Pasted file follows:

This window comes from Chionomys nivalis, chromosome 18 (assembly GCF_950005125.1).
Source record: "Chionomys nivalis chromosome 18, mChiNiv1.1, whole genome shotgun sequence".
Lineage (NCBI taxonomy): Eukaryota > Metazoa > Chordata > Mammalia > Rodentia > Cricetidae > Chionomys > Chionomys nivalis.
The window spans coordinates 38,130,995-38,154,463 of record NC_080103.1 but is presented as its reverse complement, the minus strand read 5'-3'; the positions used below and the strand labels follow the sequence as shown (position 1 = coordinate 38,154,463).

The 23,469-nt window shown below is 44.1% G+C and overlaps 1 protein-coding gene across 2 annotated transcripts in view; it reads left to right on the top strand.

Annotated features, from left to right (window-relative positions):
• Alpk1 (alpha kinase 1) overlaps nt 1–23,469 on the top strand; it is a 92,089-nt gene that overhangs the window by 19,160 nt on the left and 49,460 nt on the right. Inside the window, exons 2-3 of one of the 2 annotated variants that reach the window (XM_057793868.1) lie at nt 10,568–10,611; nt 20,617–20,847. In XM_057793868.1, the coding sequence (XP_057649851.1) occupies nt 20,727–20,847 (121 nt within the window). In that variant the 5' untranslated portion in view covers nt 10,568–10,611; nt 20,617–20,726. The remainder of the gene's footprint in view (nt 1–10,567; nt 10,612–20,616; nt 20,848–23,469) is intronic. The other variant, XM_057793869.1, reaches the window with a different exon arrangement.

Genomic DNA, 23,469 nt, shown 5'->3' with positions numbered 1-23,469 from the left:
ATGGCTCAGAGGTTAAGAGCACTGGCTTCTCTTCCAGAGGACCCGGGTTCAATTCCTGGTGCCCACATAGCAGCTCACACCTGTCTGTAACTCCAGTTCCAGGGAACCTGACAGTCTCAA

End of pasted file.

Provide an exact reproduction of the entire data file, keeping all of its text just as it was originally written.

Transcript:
This window comes from Chionomys nivalis, chromosome 18 (assembly GCF_950005125.1).
Source record: "Chionomys nivalis chromosome 18, mChiNiv1.1, whole genome shotgun sequence".
Lineage (NCBI taxonomy): Eukaryota > Metazoa > Chordata > Mammalia > Rodentia > Cricetidae > Chionomys > Chionomys nivalis.
The window spans coordinates 38,130,995-38,154,463 of record NC_080103.1 but is presented as its reverse complement, the minus strand read 5'-3'; the positions used below and the strand labels follow the sequence as shown (position 1 = coordinate 38,154,463).

The 23,469-nt window shown below is 44.1% G+C and overlaps 1 protein-coding gene across 2 annotated transcripts in view; it reads left to right on the top strand.

Annotated features, from left to right (window-relative positions):
• Alpk1 (alpha kinase 1) overlaps nt 1–23,469 on the top strand; it is a 92,089-nt gene that overhangs the window by 19,160 nt on the left and 49,460 nt on the right. Inside the window, exons 2-3 of one of the 2 annotated variants that reach the window (XM_057793868.1) lie at nt 10,568–10,611; nt 20,617–20,847. In XM_057793868.1, the coding sequence (XP_057649851.1) occupies nt 20,727–20,847 (121 nt within the window). In that variant the 5' untranslated portion in view covers nt 10,568–10,611; nt 20,617–20,726. The remainder of the gene's footprint in view (nt 1–10,567; nt 10,612–20,616; nt 20,848–23,469) is intronic. The other variant, XM_057793869.1, reaches the window with a different exon arrangement.

Genomic DNA, 23,469 nt, shown 5'->3' with positions numbered 1-23,469 from the left:
ATGGCTCAGAGGTTAAGAGCACTGGCTTCTCTTCCAGAGGACCCGGGTTCAATTCCTGGTGCCCACATAGCAGCTCACACCTGTCTGTAACTCCAGTTCCAGGGAACCTGACAGTCTCAA